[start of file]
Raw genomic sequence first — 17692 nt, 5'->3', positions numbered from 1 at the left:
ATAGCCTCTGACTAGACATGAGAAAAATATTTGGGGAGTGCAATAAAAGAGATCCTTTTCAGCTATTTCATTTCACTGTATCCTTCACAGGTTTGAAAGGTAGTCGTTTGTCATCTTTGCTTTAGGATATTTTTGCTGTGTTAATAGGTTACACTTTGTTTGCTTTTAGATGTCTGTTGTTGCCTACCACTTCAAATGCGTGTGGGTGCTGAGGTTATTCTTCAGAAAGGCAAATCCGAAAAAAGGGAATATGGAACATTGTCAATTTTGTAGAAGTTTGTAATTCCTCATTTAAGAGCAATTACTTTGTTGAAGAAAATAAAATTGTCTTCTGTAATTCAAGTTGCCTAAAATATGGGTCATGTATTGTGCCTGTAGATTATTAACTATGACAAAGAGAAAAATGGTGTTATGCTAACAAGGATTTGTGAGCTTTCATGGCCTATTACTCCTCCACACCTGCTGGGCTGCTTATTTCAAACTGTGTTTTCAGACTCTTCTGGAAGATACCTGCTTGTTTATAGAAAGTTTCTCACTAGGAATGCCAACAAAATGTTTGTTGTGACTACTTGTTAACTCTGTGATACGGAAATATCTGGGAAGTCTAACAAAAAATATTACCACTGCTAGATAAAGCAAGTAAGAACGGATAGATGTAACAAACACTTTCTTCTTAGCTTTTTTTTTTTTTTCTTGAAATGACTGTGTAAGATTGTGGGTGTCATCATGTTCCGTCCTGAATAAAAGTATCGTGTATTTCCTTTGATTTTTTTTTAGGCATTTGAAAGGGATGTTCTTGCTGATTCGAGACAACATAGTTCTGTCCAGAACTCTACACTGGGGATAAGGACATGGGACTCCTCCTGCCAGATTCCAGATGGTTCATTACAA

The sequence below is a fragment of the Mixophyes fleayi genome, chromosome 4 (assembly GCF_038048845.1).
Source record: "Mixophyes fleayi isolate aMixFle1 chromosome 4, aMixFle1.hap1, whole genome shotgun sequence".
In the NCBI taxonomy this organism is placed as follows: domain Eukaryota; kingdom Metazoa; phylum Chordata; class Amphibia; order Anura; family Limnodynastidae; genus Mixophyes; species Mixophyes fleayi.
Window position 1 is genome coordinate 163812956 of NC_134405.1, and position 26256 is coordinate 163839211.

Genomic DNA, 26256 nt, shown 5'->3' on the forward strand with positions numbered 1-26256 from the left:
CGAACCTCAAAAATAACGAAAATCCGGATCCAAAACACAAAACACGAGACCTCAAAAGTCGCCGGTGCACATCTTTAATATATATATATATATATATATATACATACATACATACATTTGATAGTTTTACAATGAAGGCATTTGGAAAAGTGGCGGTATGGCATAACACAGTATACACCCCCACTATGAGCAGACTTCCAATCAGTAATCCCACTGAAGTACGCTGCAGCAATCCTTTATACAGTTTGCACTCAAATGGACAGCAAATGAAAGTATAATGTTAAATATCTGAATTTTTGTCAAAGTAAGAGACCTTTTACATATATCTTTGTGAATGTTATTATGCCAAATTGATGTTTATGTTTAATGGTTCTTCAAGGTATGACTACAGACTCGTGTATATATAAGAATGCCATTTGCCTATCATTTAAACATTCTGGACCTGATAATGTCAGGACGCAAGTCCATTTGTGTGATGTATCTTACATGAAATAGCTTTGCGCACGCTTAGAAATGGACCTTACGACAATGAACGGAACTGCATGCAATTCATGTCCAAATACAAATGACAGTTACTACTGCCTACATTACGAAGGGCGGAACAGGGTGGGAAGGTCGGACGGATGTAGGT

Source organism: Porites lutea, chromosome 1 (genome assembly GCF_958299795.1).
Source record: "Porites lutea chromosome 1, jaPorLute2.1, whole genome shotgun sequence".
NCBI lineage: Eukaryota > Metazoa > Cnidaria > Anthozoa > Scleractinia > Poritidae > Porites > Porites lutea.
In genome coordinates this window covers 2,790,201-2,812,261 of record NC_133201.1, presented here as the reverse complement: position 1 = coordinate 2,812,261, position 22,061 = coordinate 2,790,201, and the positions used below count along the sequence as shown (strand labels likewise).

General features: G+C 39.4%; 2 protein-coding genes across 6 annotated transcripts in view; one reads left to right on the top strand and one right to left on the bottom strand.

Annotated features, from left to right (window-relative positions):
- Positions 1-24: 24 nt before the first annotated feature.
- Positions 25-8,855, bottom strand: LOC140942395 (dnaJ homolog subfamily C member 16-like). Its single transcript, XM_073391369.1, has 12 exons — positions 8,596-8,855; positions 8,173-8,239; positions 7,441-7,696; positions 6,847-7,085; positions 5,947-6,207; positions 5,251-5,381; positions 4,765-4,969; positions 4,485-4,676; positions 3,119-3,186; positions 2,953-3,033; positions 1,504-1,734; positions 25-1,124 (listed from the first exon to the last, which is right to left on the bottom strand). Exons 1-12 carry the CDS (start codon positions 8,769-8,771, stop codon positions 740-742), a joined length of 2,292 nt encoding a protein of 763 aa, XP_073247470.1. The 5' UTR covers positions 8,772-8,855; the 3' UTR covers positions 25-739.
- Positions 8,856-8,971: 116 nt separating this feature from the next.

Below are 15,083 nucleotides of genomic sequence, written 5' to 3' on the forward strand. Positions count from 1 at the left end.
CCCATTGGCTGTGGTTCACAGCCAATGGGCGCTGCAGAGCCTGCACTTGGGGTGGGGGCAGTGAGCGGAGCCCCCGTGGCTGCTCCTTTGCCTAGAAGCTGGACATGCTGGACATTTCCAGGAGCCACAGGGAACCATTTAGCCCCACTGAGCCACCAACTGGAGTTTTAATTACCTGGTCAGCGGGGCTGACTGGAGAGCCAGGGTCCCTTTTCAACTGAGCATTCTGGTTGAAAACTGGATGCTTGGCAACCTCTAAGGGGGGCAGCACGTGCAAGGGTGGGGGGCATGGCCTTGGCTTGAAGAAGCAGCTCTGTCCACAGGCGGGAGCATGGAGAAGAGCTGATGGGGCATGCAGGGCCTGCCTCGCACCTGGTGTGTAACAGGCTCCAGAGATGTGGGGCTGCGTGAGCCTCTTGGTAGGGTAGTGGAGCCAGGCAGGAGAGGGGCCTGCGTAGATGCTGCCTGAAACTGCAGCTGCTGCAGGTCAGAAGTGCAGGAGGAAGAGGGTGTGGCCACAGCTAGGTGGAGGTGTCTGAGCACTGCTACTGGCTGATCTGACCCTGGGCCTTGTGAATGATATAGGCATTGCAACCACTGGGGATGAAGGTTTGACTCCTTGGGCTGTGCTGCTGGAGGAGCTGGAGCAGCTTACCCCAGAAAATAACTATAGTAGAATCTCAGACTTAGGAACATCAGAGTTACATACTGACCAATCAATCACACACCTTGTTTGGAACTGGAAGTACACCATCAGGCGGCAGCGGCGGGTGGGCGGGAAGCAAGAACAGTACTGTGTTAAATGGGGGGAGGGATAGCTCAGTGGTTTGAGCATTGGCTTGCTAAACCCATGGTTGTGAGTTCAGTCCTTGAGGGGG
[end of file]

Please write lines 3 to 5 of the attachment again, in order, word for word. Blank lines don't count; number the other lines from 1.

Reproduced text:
The sequence below is a fragment of the Mixophyes fleayi genome, chromosome 4 (assembly GCF_038048845.1).
Source record: "Mixophyes fleayi isolate aMixFle1 chromosome 4, aMixFle1.hap1, whole genome shotgun sequence".
In the NCBI taxonomy this organism is placed as follows: domain Eukaryota; kingdom Metazoa; phylum Chordata; class Amphibia; order Anura; family Limnodynastidae; genus Mixophyes; species Mixophyes fleayi.